Posts Tagged ‘Donna Kakonge’
Swimming is a great form of exercise, however unless you are swimming in a fresh water lake and/or the sea, if you are swimming in a chlorinated pool – you need to protect your hair or the chlorine will ruin it.
Neutrogena puts out a great Anti-Residue shampoo that will help to completely cleanse your hair after you have gone swimming. Prior to swimming, I would recommend that you use a very heavy leave-in conditioner of your choice in order to protect your hair and please do not forget to wash your hair as soon as you can in a comfortable environment after you have finished the joy of swimming. It is a wonderful activity to be involved in and just some precautions to keep your hair looking good will ensure that you do not need to stop this enjoyable activity because of what it is doing to your skin and hair. Read the rest of this entry »
The best way to use the oils for maximum effect is to combine all of the oils that you know will have the best effect for your hair. There are also many other oils that I have not mentioned so you may want to do more research about this and as I come up with more oils I will also add to the list.
For financial reasons and since oils can be expensive you may only want to invest in the cost of the oils that are the best for your hair type. You should purchase a clear or opaque spray bottle from a store such as the Dollar Store and add the oils about half way in the bottle. Fill the rest of the bottle with water. Each time that you use the oil and water combination, make sure that you shake the bottle so that the oil and water are well combined.
Oil and water do mix. You just need to shake the combination of the oil and the water and then it will mix. This will add the best effect for your hair with the oils and the water and keep your hair very healthy. Do not forget to also massage your scalp daily to promote hair growth.
I understand that some people just must use heat. After washing their hair, their hair needs to be dry fast and I understand that the fastest way to dry your hair is to use heat.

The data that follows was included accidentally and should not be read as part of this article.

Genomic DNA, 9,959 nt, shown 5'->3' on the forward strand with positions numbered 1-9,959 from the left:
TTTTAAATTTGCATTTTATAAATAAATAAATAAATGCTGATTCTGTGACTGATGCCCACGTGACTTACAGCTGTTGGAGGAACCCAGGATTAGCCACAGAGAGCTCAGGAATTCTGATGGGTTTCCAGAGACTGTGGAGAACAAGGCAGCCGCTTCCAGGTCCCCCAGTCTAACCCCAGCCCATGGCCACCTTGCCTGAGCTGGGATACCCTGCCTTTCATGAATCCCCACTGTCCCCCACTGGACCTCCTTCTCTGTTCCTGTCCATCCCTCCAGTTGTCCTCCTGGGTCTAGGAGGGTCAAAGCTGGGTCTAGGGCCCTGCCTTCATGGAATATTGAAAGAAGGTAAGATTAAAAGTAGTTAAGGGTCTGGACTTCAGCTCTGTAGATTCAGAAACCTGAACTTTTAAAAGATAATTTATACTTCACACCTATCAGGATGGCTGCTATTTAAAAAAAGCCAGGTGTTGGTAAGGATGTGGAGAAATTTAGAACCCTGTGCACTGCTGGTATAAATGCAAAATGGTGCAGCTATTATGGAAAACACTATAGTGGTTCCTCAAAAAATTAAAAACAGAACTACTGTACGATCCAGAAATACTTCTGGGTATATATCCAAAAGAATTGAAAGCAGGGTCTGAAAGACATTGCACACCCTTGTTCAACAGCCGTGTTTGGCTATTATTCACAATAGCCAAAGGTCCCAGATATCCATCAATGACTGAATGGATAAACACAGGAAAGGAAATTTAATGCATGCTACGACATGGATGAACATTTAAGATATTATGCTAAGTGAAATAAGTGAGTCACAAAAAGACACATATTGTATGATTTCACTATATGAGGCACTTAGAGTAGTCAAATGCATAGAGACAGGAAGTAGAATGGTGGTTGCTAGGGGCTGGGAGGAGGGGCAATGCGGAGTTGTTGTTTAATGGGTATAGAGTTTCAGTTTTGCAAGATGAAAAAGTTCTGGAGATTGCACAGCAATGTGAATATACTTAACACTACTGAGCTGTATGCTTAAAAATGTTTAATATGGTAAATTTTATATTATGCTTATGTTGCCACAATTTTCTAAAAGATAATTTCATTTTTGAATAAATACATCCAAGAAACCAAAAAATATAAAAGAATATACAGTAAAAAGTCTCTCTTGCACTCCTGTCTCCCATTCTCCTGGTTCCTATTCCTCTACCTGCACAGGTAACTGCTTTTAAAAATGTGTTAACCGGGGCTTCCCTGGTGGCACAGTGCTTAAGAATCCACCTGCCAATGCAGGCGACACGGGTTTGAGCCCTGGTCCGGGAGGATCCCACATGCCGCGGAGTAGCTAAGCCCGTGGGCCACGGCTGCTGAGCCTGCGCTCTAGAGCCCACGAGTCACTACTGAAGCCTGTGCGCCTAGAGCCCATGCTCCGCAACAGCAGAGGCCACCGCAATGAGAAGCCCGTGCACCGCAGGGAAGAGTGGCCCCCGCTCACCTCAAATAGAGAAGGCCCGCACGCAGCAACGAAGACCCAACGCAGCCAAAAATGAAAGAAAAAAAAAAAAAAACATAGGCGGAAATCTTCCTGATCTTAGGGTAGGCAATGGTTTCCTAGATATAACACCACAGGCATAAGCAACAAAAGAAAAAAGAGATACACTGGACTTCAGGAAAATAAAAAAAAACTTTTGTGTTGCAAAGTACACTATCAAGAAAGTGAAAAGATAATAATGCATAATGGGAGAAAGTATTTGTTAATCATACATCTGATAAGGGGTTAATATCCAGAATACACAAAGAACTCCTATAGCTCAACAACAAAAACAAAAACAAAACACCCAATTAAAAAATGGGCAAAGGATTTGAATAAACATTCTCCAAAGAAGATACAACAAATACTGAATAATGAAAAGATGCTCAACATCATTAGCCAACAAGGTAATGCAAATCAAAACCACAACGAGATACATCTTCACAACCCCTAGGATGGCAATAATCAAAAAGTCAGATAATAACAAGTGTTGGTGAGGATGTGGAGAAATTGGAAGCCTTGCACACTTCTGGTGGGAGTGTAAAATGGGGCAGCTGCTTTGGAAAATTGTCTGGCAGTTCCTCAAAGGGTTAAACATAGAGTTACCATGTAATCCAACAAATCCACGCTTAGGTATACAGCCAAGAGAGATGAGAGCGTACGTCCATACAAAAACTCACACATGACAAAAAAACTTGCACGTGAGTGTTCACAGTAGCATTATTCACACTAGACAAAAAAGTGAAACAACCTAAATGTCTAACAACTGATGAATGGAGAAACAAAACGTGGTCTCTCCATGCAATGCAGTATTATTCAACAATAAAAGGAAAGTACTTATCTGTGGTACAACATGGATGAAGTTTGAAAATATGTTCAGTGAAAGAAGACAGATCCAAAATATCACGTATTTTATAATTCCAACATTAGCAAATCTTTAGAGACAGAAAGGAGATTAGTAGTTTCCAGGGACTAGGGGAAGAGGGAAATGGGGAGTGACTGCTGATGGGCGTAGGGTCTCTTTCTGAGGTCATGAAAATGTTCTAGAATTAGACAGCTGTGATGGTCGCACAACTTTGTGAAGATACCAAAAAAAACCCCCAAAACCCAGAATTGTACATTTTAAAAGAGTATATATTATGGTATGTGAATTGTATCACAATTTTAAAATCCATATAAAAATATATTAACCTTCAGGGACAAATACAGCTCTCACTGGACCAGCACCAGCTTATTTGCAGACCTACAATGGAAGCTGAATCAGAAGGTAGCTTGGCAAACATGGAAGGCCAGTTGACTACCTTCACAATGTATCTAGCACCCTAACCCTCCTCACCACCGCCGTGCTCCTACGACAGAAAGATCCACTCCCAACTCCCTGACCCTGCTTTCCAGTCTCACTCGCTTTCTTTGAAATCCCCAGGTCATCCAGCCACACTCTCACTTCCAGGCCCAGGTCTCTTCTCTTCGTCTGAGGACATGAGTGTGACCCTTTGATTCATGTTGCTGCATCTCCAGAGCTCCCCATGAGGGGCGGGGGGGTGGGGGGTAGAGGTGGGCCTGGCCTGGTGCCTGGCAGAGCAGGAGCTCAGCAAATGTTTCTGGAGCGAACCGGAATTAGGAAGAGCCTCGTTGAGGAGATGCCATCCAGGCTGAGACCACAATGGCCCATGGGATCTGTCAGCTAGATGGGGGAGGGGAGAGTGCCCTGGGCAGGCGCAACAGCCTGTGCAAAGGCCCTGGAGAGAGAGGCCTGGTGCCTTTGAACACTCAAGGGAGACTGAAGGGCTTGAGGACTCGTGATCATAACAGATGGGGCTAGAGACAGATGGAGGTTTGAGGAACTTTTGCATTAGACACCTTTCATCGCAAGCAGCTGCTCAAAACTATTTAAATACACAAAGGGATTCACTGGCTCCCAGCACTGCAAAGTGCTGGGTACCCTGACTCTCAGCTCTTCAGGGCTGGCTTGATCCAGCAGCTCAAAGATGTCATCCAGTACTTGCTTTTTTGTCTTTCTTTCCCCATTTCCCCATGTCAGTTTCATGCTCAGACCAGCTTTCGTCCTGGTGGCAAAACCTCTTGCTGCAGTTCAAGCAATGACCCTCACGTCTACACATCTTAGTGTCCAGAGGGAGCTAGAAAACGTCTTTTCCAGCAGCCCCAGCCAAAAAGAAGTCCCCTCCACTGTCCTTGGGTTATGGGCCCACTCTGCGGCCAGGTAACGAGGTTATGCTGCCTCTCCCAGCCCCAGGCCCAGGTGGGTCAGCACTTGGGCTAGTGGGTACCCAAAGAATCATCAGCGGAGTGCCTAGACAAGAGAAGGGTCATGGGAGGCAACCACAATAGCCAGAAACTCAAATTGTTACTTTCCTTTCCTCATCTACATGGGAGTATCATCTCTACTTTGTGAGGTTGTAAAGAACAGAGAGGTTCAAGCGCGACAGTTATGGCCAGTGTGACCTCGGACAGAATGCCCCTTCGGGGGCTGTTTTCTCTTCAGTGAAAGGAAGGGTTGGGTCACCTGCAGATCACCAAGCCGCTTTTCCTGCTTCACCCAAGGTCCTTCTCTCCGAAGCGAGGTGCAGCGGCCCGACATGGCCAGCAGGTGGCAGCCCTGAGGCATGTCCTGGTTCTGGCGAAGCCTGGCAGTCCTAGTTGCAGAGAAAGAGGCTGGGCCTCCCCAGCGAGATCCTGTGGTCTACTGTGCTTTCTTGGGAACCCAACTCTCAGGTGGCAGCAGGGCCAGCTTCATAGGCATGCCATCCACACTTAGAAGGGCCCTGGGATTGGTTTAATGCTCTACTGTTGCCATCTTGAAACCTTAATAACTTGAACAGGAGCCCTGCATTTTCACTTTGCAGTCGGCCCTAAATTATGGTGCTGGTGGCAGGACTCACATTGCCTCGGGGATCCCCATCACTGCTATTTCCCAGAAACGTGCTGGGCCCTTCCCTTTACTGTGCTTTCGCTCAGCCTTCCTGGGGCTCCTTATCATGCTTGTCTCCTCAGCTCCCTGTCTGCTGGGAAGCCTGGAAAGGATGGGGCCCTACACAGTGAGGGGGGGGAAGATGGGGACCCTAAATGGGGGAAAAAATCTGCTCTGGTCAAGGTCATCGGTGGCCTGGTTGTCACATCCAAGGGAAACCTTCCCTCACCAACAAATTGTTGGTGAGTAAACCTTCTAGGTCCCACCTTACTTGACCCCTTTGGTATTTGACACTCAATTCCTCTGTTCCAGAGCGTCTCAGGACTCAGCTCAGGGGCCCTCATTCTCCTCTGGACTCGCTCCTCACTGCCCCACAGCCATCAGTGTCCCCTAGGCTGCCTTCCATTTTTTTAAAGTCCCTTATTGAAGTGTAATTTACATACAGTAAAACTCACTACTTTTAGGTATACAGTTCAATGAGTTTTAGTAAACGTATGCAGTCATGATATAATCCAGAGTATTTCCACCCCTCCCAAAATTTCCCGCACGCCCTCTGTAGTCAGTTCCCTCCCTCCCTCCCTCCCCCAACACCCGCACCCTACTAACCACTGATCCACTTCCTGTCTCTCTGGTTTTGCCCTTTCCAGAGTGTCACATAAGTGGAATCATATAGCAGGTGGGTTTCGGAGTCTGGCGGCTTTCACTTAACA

What I do is to let my hair air dry. I really find this to be the best thing to do.
Heat can be really, really damaging to every single type of hair. I do understand that if you just absolutely need to use your hair dryer – then, yes, please do continue to use it.
I have found that it is best that if you can resist heat, do so. Heat does come in handy if you have a heating cap and you can add a combination of the oils mentioned above for your hair type and go for a hot oil treatment with the heating cap in order to nourish your hair further. So, I am not completely against heat.
List of Natural Hair Oils Good for Black Folk and Anyone with Naturally Super Curly Hair and What The Oils DoIn Writing (all kinds) on April 6, 2017 at 3:00 AM
Almond oil: (basically the same as sweet almond oil), this oil is an essential component to have in your personal apothecary of oils in order to condition your hair.
Amla oil – this oil is what women of Indian descent use on their hair. If you have any Indian in your bloodstream, it is worth it to use this oil.
Argan oil – very good if your hair is a little off-black in colour and/or more brown. Read the rest of this entry »
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Here is my list of my personal apothecary of hair oils. Some of them are similar and/or the same as the ones mentioned above. It took me a long time to accumulate this many oils. For you it may take a shorter period of time if this is something that you want. I tend to put all of the oils into my hair and combine them with a clear spray bottle that is rather large from the Dollar Store that I bought for no more than two dollars Canadian. Here is the list. I present this more for me to have a record of what I have than for anything else, as well as knowing that it can also be helpful. I also found Wikipedia to helpful in making up parts of this list or definitely helpful in making in more comprehensive:
Abyssinian oil: also known as crambe seed oil, this oil is considered a new item in the hair oil market. Good for adding moisture and avoiding wrinkles.
Agar oil: also known as oodh and people love how it smells. This one I have yet to own.
Ajwain oil: distilled from leaves. Good for your hair. This one I have yet to own too.Almond oil: Contains important ingredients such as Omega-3 fatty acids and vitamin E. This oil nourishes and strengthens the hair and is vital for avoidance of hair loss and repairing hair damage.